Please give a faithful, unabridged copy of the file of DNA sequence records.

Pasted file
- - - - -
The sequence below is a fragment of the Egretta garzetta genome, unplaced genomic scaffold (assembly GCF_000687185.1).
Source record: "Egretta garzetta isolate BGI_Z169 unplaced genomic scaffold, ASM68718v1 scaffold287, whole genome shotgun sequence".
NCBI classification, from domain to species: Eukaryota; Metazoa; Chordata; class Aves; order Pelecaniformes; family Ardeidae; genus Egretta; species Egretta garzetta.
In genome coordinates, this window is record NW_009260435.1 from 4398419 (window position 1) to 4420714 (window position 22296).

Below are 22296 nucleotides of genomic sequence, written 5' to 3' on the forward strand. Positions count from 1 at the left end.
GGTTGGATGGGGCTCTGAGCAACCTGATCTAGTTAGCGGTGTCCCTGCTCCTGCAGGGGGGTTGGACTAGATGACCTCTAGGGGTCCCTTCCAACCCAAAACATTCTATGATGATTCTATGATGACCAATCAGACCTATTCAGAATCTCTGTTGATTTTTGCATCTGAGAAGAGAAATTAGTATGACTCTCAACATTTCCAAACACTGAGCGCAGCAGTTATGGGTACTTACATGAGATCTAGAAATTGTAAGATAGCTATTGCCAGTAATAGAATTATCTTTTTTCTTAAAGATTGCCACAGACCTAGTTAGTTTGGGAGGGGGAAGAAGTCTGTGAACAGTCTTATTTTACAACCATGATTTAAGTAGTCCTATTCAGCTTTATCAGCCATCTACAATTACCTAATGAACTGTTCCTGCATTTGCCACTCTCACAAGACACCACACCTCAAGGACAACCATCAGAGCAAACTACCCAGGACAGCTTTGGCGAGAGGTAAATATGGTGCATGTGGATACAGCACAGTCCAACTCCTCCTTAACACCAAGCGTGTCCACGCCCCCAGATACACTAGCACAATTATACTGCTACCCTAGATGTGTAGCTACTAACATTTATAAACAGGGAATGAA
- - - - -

The sequence below is a fragment of the Egretta garzetta genome, unplaced genomic scaffold (assembly GCF_000687185.1).
Source record: "Egretta garzetta isolate BGI_Z169 unplaced genomic scaffold, ASM68718v1 scaffold287, whole genome shotgun sequence".
NCBI classification, from domain to species: Eukaryota; Metazoa; Chordata; class Aves; order Pelecaniformes; family Ardeidae; genus Egretta; species Egretta garzetta.
In genome coordinates, this window is record NW_009260435.1 from 4398419 (window position 1) to 4420714 (window position 22296).

Below are 22296 nucleotides of genomic sequence, written 5' to 3' on the forward strand. Positions count from 1 at the left end.
GGTTGGATGGGGCTCTGAGCAACCTGATCTAGTTAGCGGTGTCCCTGCTCCTGCAGGGGGGTTGGACTAGATGACCTCTAGGGGTCCCTTCCAACCCAAAACATTCTATGATGATTCTATGATGACCAATCAGACCTATTCAGAATCTCTGTTGATTTTTGCATCTGAGAAGAGAAATTAGTATGACTCTCAACATTTCCAAACACTGAGCGCAGCAGTTATGGGTACTTACATGAGATCTAGAAATTGTAAGATAGCTATTGCCAGTAATAGAATTATCTTTTTTCTTAAAGATTGCCACAGACCTAGTTAGTTTGGGAGGGGGAAGAAGTCTGTGAACAGTCTTATTTTACAACCATGATTTAAGTAGTCCTATTCAGCTTTATCAGCCATCTACAATTACCTAATGAACTGTTCCTGCATTTGCCACTCTCACAAGACACCACACCTCAAGGACAACCATCAGAGCAAACTACCCAGGACAGCTTTGGCGAGAGGTAAATATGGTGCATGTGGATACAGCACAGTCCAACTCCTCCTTAACACCAAGCGTGTCCACGCCCCCAGATACACTAGCACAATTATACTGCTACCCTAGATGTGTAGCTACTAACATTTATAAACAGGGAATGAA